How to Become an Alcohol and Drug Counselor
Can you recall the moment when you decided to embark upon a formal career in drug testing?
In 1999, I had been asked to be a representative for a company that produced and sold drug testing equipment. My wife and I were invited to the company’s annual conference in Florida. During the conference I began to realize the depth, and breadth, of the drug testing industry as it related to employment and common carriers. However, I saw a much bigger application. I saw how drug testing could help families and young people struggling with addiction problems. It was at that moment that I realized I could have a commercial endeavor that complimented my prior years of experience in the drug prevention industry.
Could you define the concept of professional drug testing as a profession, for our students?
A professional drug tester delivers a service that is crucial to public safety and personal health and well-being. The drug tester is responsible to see that the laws that apply to the drug testing process are strictly adhered to. This insures integrity in the testing procedure and meets the goals of drug testing which are public, and personal, safety. The drug tester is an impartial and integral participant in this process who prevents the agendas and competing interests of the other participants (e.g., the employer, employee, unions, etc.) from corrupting the intent of the process. The drug tester could be compared to a forensic professional who collects evidence at a crime scene.
What role does drug testing potentially play in a discussion of public health, as per your experience?
Drug testing is a means to monitor the success of rehab, probation, parole, drug courts and other social agencies that deal with the problem of addiction. The two major ways it is used is to confirm the absence of illicit drugs or the misuse of prescription drugs; and second, to confirm the presence of rehabilitative drugs, such as methadone, suboxone and others, which are used in the rehabilitative process.
Your Internet presence is quite remarkable. How has social networking supported your career?
Social media has put me in front of, and in contact with, industry professionals worldwide. However, while I believe that social networking is a great tool to introduce yourself and acquire leads in a large marketplace, I find that actual personal contact and word of mouth referrals are still the best way to do business. Social media is never going to replace word of mouth and personal introductions.
What character qualities should students have who are interested in careers focused on public health or drug testing/policy?
While I do not believe I can speak to the bigger issue of public health, as it relates to drug testing an individual considering a career in drug testing should posses the ability to comprehend, and apply, the law, the understanding of the intent of the law and the process, the ability to take charge of the actual testing process -- remember, the drug test collector Is the one who insures the integrity of the specimens and often meets with resistance, the ability to process repetitive paperwork, the ability to operate and trouble shoot testing equipment and finally, the ability to be on a flexible schedule. This is the skill set necessary to do this job. Equally, if not more, important is the character of the collector. The collector must have integrity, a strong sense of self worth and the ability to avoid situational ethical behavior.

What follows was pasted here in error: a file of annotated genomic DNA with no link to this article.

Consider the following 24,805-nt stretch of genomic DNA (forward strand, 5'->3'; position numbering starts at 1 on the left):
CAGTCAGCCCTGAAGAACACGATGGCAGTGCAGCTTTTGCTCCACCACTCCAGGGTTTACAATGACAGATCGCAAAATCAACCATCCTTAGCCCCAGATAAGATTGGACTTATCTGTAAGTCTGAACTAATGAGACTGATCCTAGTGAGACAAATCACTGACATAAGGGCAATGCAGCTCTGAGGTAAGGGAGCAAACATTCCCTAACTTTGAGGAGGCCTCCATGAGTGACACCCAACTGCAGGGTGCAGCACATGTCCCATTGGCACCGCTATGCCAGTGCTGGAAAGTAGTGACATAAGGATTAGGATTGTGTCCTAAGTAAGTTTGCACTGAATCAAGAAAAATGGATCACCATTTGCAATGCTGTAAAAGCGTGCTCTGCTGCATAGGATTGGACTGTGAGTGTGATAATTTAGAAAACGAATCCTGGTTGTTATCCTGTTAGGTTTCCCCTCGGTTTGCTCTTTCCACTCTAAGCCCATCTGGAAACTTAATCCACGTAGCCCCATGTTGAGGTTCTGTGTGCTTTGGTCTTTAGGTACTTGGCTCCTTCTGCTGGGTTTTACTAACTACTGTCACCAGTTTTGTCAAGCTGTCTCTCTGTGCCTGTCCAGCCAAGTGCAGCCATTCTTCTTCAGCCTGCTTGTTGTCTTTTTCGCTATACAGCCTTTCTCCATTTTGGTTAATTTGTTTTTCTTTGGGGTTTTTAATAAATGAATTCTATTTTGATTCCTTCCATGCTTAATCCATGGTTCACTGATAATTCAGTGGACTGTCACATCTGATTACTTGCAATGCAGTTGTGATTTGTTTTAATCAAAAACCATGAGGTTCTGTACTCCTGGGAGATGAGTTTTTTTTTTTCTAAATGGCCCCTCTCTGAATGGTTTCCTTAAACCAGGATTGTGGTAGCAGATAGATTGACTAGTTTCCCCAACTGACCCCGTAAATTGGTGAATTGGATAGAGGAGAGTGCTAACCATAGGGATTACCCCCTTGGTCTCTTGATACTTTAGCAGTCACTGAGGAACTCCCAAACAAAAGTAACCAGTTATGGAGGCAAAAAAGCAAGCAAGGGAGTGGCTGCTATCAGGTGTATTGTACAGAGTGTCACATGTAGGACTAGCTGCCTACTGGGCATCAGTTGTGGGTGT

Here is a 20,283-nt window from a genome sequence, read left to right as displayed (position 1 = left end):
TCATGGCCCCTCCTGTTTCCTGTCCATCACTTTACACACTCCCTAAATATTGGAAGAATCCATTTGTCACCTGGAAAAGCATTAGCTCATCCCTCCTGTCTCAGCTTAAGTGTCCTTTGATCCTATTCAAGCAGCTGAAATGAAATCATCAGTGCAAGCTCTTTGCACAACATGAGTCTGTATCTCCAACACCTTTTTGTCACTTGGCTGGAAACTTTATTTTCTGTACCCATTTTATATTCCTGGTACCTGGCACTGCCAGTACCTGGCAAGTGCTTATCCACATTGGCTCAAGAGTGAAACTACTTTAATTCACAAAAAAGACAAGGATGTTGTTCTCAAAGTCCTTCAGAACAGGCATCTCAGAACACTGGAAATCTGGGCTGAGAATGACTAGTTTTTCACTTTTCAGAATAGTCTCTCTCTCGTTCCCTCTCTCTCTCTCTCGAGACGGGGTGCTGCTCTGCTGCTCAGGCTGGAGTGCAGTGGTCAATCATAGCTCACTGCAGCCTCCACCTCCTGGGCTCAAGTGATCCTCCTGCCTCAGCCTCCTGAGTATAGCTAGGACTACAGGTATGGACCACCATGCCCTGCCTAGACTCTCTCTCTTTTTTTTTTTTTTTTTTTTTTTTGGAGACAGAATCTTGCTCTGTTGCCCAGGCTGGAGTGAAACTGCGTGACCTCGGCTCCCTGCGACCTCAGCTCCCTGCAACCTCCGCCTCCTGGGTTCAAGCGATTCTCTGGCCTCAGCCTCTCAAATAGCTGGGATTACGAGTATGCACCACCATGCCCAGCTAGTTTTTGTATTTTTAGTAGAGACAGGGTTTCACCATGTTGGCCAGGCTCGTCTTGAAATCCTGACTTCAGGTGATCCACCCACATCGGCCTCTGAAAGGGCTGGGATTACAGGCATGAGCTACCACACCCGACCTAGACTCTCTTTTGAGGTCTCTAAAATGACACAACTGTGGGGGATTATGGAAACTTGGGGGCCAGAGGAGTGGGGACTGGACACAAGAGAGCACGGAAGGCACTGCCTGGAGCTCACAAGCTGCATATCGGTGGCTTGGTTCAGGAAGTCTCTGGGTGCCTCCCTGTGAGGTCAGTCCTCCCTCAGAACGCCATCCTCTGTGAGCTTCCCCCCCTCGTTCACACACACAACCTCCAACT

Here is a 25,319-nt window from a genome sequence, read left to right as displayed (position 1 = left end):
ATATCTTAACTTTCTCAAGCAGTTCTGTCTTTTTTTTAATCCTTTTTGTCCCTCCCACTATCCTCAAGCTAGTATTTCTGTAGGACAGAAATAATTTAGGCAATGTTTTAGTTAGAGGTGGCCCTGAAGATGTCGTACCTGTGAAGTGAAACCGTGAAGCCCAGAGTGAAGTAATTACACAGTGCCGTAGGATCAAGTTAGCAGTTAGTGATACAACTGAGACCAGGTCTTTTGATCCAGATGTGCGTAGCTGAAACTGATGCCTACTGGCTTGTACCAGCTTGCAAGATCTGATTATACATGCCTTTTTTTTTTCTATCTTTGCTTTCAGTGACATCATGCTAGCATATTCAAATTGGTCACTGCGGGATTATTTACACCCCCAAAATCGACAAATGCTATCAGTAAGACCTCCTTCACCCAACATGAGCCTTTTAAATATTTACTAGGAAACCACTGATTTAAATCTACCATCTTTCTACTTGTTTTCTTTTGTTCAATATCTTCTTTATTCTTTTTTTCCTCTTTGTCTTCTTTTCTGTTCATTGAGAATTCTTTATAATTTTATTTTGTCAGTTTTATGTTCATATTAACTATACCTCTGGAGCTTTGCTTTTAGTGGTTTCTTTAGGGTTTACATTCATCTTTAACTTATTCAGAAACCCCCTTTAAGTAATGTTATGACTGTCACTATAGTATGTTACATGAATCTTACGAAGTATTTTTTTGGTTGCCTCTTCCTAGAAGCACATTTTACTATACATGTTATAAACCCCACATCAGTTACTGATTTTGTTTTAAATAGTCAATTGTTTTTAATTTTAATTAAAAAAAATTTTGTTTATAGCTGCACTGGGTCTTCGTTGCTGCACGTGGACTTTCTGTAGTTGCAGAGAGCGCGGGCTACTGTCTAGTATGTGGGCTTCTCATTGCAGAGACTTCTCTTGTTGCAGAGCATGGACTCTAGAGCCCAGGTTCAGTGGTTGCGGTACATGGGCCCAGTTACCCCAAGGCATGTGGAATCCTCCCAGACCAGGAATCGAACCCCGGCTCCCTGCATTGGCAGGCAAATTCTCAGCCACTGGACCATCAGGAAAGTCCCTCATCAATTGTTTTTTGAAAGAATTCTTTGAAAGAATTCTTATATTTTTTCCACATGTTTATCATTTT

Could you elaborate on the process of certification that is an integral component to any career in drug testing or policy?
The Department of Transportation CFR (Code of Federal Regulations) 49 Part 40 provides the certification requirements for anyone wishing to conduct drug and alcohol collections for employment or private purposes. Certification training involves going through the requirements of the CFR and performing mock collections which cover a variety of possible collection scenarios. The trainers who present the training must be qualified by a.) being certified and actually collecting for a period of one year; b.) participating in training for a period of one year; or c.) taking a train the trainer course. This requirement insures that the trainer has the actual working knowledge to impart to the student collector to prepare them for work in the field.
Do you think that drug testing, as an educational discipline, can be studied online, or is a traditional classroom environment ideal?
The goal of collector training is to make the collector "proficient." It is not simply to mechanically repeat a process. Traditional classroom environment is absolutely necessary to produce qualified, competent collectors. With 13 years as a qualified collector, trainer and consultant, I have trained, met and/or talked to thousands of mass classroom trained (10 or more students) or online trained collectors. I have yet to meet one who has been adequately trained by either of these methods. There is no substitute for the small, traditional classroom setting where the trainer works directly with the student collector. RDTS recognizes that proficiency is not obtained in an eight-hour class. RDTS distinguishes itself from all other training providers by offering trainees one year of live, 24/7 on call support with every training.
What advice would you give to current high school or college students interested in pursuing a dynamic career in drug testing, policy, or public health?
I would suggest that the student intern or get a part-time job with a drug testing facility to experience the industry.